Lori Hoggard, Ph.D.
Lori Hoggard is an Assistant Professor of the Social Psychology area and an affiliate of the Health Psychology program at Rutgers University-New Brunswick. She received her B.A. from Brooklyn College City University of New York (CUNY) and her Ph.D. in Personality & Social Contexts Psychology from the University of Michigan. Thereafter, she completed a postdoctoral fellowship in the Department of Psychology and Neuroscience and at the Center for Health Equity Research within the Department of Social Medicine at the University of North Carolina at Chapel Hill. At Rutgers, she is the director of the Racism, Identity, Coping, and Health Lab and her research focuses on racial discrimination as a chronic psychosocial stressor that heightens African Americans’ risk for physical (e.g., cardiovascular disease) and mental (e.g., depression and anxiety) health concerns. She has been the recipient of honors from organizations like the Ford Fellowship and has received funding from the National Science Foundation.
India Johnson, Ph.D.
Dr. India Johnson is currently an assistant professor at Elon University but will be joining the department of psychology at Butler University in the fall of this year. She earned her B.A. from Purdue University (Indianapolis) and her M.A. and Ph.D. from The Ohio State University. Dr. Johnson's research focuses on issues relevant to stereotyping, prejudice, and persuasion. In her current lines of work, she is investigating how role models framed or endorsed as allies, can increase women and women of color's (i.e. Black women) feelings of belonging and trust in STEM environments, and how to create more inclusive environments for individuals belonging to underrepresented groups (URG) often associated with negative stereotypes. Additionally, she is the founder and principal consultant at EVOLVE Diversity Consulting Services, where she is dedicated to helping others support and cultivate diversity through the practice of inclusion.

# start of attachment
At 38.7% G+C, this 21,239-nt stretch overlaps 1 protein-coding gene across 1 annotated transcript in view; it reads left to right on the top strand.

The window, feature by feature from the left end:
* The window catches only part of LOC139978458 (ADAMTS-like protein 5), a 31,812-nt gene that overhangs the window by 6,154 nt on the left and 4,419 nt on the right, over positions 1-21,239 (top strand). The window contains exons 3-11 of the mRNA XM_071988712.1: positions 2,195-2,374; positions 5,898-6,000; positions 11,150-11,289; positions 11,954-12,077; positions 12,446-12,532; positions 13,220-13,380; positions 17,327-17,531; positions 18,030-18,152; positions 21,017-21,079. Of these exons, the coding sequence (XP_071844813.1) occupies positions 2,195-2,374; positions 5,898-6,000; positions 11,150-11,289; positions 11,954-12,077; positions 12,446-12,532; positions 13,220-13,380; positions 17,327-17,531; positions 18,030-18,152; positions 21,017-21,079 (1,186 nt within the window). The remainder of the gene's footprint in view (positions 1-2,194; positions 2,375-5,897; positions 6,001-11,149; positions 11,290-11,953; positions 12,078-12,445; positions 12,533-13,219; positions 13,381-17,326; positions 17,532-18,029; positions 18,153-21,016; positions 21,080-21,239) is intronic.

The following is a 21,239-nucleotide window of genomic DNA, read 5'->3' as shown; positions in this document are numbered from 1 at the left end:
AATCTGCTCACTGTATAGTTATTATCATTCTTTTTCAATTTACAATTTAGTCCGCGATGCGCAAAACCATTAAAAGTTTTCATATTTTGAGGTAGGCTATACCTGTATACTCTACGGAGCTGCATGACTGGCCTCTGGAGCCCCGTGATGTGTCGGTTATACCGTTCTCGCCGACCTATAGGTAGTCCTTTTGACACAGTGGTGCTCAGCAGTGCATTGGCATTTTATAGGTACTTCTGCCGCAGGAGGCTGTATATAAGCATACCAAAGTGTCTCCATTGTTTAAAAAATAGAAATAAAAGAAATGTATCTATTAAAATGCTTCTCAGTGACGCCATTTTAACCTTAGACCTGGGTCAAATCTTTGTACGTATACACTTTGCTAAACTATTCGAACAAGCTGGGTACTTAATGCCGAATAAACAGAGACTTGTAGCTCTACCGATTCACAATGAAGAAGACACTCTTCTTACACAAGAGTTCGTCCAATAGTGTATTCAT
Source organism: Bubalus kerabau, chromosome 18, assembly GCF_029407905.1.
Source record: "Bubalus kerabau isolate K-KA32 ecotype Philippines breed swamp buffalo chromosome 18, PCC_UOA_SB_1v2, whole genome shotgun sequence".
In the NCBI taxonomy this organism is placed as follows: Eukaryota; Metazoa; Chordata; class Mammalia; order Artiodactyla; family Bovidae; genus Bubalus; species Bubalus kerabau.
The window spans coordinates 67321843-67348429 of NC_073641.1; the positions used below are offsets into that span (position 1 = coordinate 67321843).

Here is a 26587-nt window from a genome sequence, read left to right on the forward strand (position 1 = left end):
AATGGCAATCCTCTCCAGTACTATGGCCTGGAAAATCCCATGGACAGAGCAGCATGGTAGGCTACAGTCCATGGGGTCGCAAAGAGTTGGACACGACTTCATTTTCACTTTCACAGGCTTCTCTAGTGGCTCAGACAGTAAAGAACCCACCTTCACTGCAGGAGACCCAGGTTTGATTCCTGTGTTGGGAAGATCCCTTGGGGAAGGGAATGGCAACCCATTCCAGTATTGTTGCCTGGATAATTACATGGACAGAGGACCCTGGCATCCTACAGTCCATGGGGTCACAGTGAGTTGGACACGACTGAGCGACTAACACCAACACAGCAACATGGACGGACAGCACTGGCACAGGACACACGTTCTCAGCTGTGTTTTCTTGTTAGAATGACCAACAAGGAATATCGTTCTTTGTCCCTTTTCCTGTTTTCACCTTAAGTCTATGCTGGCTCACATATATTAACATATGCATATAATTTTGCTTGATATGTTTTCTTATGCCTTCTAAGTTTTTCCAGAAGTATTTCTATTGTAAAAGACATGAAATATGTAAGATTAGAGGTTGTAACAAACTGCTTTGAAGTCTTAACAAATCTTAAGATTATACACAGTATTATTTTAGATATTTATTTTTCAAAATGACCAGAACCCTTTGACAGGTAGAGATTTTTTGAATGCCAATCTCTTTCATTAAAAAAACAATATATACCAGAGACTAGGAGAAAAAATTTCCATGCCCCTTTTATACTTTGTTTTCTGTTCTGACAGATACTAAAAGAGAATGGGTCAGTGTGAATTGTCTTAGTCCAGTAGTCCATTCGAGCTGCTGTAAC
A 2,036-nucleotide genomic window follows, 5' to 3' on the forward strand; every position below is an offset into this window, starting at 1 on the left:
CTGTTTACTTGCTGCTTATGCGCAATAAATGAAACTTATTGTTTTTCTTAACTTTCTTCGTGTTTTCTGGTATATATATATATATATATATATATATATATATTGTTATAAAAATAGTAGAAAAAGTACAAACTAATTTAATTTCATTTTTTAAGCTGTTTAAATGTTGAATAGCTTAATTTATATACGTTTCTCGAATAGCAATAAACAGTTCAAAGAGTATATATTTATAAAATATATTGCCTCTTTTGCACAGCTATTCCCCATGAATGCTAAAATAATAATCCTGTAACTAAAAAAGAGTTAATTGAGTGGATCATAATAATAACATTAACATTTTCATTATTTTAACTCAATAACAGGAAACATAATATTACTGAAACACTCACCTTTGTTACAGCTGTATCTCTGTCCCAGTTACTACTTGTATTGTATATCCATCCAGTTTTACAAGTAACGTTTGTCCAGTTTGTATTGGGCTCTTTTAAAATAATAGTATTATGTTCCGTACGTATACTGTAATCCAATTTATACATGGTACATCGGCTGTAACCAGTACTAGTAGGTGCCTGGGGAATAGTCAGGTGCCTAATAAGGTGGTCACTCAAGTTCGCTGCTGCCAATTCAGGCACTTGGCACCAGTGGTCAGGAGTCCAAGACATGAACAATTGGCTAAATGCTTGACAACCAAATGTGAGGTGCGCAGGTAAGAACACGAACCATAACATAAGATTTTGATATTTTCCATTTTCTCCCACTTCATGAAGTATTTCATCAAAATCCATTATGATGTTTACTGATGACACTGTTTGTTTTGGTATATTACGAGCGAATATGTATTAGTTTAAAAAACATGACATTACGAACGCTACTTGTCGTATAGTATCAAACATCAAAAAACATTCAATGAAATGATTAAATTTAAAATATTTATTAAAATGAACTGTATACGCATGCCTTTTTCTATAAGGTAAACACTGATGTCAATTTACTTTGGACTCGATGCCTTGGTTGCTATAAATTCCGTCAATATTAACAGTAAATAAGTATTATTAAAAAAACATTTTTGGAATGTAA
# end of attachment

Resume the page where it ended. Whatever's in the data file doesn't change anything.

Valerie Jones Taylor, Ph.D.
Dr. Valerie Jones Taylor is an Assistant Professor of Psychology and Africana Studies at Lehigh University. She received her B.A. from the University of Texas at Austin and her Ph.D. from Stanford University, and has previously held an appointment as an Assistant Professor at Spelman College. Currently, her research examines how people engage in interracial interactions—what makes them go well, and the factors that may make them fall apart. While research has shown the benefits of intergroup contact, greater contact among individuals with different social identities creates opportunities for social identity threat—the concern or worry that one may be treated or judged negatively based on one’s social group membership. Addressing this issue across several lines of research, Dr. Taylor seeks to answer various identity-related questions, particularly how people engage in interracial interactions when negative group stereotypes are salient. Finally, Dr. Taylor has been awarded grants from the National Science Foundation and the Ford Foundation, and published in a number of journals including the Journal of Personality and Social Psychology